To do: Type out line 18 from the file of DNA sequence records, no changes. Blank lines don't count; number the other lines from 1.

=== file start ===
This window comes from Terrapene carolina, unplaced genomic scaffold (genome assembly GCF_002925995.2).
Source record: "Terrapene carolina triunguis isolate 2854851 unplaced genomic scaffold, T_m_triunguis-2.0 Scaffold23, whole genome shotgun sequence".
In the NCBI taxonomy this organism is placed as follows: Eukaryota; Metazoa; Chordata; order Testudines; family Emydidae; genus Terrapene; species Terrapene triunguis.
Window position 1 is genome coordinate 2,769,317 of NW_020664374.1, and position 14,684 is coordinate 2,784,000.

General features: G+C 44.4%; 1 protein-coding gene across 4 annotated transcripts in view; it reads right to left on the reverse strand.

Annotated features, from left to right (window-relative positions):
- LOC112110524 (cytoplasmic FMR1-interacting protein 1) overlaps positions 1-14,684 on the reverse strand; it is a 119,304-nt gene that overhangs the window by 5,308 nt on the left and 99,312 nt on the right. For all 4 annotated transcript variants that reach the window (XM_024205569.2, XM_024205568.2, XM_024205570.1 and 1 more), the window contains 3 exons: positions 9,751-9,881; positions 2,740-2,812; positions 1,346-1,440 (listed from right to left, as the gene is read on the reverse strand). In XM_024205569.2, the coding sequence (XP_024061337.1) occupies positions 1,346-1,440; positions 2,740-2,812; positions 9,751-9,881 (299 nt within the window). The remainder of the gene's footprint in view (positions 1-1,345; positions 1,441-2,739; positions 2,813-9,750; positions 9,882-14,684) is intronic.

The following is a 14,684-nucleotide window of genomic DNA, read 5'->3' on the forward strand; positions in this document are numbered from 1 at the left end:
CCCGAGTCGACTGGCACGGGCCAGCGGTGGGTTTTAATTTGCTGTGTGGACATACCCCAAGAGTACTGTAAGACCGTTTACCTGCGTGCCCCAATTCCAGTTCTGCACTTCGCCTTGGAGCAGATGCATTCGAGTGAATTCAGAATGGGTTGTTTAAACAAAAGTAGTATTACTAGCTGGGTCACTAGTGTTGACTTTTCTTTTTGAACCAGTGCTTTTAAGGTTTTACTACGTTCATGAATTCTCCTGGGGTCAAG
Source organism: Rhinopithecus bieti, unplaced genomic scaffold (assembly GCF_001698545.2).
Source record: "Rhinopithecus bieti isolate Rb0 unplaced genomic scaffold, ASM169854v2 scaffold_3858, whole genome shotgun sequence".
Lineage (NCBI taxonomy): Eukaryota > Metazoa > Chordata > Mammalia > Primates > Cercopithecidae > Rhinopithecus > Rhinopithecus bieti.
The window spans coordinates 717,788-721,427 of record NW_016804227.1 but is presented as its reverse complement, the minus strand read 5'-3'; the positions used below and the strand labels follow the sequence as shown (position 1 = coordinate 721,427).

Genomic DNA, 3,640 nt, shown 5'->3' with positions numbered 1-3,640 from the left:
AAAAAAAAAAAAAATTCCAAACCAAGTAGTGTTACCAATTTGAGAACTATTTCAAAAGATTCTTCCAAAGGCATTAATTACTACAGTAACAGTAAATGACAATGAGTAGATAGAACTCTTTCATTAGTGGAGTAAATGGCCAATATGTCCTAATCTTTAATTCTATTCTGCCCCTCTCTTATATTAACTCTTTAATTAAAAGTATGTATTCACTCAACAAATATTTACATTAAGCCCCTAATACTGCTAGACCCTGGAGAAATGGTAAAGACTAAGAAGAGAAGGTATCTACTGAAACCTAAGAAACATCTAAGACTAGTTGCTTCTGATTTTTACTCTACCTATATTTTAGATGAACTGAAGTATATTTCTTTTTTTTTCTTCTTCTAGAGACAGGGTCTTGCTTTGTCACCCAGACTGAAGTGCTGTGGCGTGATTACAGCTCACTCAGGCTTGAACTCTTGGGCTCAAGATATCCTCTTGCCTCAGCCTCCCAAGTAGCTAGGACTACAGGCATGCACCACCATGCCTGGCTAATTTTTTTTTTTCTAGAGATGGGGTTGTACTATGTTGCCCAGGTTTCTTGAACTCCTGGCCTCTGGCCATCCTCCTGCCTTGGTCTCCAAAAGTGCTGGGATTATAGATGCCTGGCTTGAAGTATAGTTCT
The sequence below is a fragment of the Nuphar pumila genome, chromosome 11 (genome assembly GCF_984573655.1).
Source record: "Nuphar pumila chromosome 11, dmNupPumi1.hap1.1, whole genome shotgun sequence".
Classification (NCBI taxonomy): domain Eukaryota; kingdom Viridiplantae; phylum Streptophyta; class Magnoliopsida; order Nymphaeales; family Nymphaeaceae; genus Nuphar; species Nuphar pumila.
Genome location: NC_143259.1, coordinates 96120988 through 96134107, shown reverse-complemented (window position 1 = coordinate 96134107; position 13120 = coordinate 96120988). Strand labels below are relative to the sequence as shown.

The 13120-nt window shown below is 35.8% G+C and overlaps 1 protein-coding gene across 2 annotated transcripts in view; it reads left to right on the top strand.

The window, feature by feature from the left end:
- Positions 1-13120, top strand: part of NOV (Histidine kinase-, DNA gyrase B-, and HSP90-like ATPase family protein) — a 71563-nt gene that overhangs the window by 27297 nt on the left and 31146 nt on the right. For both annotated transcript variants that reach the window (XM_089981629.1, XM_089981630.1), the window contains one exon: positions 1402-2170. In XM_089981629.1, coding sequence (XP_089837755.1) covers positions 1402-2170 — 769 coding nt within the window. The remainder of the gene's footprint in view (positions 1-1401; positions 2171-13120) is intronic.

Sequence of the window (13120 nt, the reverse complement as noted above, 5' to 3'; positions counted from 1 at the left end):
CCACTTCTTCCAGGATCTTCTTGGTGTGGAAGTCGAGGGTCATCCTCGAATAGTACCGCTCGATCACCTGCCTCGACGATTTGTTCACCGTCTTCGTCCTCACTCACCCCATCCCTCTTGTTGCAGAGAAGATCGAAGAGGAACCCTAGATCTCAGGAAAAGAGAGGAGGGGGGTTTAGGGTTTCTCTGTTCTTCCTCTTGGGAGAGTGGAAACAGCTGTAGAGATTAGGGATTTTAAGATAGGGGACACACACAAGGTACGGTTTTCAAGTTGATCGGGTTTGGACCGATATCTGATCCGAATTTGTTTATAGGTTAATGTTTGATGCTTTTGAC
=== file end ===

Classification (NCBI taxonomy): domain Eukaryota; kingdom Viridiplantae; phylum Streptophyta; class Magnoliopsida; order Nymphaeales; family Nymphaeaceae; genus Nuphar; species Nuphar pumila.